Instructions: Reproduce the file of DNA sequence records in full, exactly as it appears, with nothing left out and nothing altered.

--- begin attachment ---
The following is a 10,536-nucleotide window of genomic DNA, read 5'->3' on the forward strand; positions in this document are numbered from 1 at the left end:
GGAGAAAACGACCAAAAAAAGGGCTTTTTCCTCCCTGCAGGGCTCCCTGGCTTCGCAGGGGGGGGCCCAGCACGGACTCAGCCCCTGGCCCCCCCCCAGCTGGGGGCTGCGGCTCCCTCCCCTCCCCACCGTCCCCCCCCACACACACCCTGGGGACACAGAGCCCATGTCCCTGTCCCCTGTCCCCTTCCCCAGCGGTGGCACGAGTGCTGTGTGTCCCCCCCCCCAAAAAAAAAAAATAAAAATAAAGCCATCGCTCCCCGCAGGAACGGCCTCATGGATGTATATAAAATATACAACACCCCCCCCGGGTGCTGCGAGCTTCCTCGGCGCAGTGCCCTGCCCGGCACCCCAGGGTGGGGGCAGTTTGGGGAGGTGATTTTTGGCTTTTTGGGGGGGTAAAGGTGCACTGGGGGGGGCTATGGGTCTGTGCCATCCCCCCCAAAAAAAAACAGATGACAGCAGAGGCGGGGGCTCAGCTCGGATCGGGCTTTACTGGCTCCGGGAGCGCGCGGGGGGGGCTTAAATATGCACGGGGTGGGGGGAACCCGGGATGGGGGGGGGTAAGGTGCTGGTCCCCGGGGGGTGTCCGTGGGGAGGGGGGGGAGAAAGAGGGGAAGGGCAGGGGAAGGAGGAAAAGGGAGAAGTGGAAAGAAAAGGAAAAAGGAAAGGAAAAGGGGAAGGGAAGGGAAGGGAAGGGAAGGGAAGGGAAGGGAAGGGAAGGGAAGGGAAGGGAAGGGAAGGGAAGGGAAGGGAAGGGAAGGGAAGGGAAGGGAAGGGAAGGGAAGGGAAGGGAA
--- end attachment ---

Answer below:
The following is a 10,536-nucleotide window of genomic DNA, read 5'->3' on the forward strand; positions in this document are numbered from 1 at the left end:
GGAGAAAACGACCAAAAAAAGGGCTTTTTCCTCCCTGCAGGGCTCCCTGGCTTCGCAGGGGGGGGCCCAGCACGGACTCAGCCCCTGGCCCCCCCCCAGCTGGGGGCTGCGGCTCCCTCCCCTCCCCACCGTCCCCCCCCACACACACCCTGGGGACACAGAGCCCATGTCCCTGTCCCCTGTCCCCTTCCCCAGCGGTGGCACGAGTGCTGTGTGTCCCCCCCCCCAAAAAAAAAAAATAAAAATAAAGCCATCGCTCCCCGCAGGAACGGCCTCATGGATGTATATAAAATATACAACACCCCCCCCGGGTGCTGCGAGCTTCCTCGGCGCAGTGCCCTGCCCGGCACCCCAGGGTGGGGGCAGTTTGGGGAGGTGATTTTTGGCTTTTTGGGGGGGTAAAGGTGCACTGGGGGGGGCTATGGGTCTGTGCCATCCCCCCCAAAAAAAAACAGATGACAGCAGAGGCGGGGGCTCAGCTCGGATCGGGCTTTACTGGCTCCGGGAGCGCGCGGGGGGGGCTTAAATATGCACGGGGTGGGGGGAACCCGGGATGGGGGGGGGTAAGGTGCTGGTCCCCGGGGGGTGTCCGTGGGGAGGGGGGGGAGAAAGAGGGGAAGGGCAGGGGAAGGAGGAAAAGGGAGAAGTGGAAAGAAAAGGAAAAAGGAAAGGAAAAGGGGAAGGGAAGGGAAGGGAAGGGAAGGGAAGGGAAGGGAAGGGAAGGGAAGGGAAGGGAAGGGAAGGGAAGGGAAGGGAAGGGAAGGGAAGGGAAGGGAAGGGAAGGGAAGGGAAGGGAA